By Brian Chodash
Developing healthy eating habits in childhood will set the pattern for life. If the family is eating healthy appropriate meals at home and when dining out the child will be accustomed to eating this way. You’ve heard the expression “we eat with our eyes” visual appeal is also important. The good news is that fruits and vegetables are colorful and easy to serve individually or in combinations such as salad or fruit salad. It is easy to determine what is healthy and what is not. There are numerous sources for information on nutrition and healthy eating. The trick with children is to make eating fun, interesting and easy.
Children love to dip. Dips such as hummus or yogurt can be easily used for school lunches. Hummus can be used with vegetables such as baby carrots and bell pepper slices. Peppers come in a variety of colors so that if you mix the colors (red, yellow, green) it will be visually appealing. If plain hummus doesn’t excite your child’s taste buds there are numerous varieties that you can purchase or make at home such as mixed with sun dried tomato or roasted red pepper. Yogurt is available in a variety of flavors such as strawberry, blueberry, cherry etc. providing a serving of fruit as well as the yogurt protein.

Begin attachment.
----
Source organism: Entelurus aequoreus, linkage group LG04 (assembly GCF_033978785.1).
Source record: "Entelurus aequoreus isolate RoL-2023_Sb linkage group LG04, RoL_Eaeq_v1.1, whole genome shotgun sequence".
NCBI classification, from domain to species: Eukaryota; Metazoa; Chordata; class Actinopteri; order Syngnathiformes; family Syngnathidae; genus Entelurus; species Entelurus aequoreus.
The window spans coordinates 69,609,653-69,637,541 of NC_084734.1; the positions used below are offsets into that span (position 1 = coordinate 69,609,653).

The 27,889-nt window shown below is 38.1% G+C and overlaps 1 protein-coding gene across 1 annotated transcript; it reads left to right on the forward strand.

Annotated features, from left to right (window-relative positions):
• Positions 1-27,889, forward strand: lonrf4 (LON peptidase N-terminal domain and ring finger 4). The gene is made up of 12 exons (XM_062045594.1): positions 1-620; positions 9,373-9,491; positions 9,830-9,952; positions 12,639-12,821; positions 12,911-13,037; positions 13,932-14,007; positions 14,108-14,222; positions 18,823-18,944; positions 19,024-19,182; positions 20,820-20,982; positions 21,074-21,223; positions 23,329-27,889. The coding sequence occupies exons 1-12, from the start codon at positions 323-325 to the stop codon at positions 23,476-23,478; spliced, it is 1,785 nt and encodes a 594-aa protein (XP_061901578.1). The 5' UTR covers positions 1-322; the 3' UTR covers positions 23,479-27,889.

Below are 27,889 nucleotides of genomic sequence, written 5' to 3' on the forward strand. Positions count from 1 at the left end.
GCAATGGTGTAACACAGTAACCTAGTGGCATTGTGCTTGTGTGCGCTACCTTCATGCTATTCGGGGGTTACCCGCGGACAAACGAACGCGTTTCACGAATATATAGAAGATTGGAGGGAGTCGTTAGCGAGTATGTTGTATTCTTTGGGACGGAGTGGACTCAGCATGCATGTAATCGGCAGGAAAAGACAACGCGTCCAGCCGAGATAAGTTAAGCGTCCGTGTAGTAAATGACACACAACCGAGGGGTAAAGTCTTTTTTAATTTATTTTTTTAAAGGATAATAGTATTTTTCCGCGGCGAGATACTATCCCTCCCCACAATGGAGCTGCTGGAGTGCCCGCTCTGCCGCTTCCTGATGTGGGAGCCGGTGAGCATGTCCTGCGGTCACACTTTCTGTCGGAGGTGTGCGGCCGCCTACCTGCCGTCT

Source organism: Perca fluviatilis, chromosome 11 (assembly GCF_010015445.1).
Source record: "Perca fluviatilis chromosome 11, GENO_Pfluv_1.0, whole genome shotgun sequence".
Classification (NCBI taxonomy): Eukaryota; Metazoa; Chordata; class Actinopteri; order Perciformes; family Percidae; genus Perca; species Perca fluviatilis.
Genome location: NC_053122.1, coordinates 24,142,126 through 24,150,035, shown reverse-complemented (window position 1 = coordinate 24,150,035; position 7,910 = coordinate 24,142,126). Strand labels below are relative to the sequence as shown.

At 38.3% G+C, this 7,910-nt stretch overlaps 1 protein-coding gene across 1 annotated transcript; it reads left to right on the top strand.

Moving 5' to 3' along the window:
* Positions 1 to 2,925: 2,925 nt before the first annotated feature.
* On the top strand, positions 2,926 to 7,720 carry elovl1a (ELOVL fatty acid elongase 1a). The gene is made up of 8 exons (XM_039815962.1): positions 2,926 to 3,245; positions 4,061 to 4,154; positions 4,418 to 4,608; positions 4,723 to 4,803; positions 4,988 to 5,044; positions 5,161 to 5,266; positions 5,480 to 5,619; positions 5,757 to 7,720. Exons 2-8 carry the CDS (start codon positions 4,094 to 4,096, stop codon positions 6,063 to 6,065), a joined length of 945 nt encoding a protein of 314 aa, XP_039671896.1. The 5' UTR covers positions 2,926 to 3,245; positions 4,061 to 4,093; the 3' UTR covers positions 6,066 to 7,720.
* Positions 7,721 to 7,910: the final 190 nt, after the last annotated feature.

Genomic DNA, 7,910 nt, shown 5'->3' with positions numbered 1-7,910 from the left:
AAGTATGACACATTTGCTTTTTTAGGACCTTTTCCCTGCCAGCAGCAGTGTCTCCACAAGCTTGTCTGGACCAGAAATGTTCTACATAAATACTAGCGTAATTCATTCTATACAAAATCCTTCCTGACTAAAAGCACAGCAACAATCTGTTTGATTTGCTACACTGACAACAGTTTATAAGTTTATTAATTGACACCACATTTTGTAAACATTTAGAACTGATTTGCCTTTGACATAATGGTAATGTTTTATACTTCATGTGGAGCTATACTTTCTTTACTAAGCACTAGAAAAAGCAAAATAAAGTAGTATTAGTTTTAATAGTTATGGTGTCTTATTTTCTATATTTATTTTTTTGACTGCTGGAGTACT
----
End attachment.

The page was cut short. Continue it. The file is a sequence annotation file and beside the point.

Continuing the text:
Rollups: Easy to make and easy to eat. Turkey or chicken (lean proteins) can be rolled with cheese to make a fun healthy protein packed component of a well rounded meal. Look for low sodium and low fat when making your purchase decision.
Spice it up: Traditional lunches can be spiced up such as tuna. Consider adding apple and dried cranberries to liven it up and add fruit and color to the meal. Consider almond butter with dried cranberries and sliced almonds on whole wheat bread as a tasty nutritious meal.
Add fruit frozen the night before. This will help keep the lunch cold and will defrost in time for lunch. Melons, berries, apple slices and oranges would add a healthy dessert to the meal.
Once you’ve started broadening your child’s food horizons—and perhaps your own as well—you may want to monitor the nutritional content of the lunches you’re packing. There are any number of excellent calorie counters online; in fact you’ll find one at www.tossed.com/design-your-own. Just click on the combination of foods and ingredients going into your kid’s lunch, and the nutritional facts are automatically calculated in the chart at the right.
Brian Chodash is Vice President of Marketing of Tossed, a nationwide chain of restaurants serving garden fresh salads, crepe wraps, sandwiches, grilled Panini’s and soups.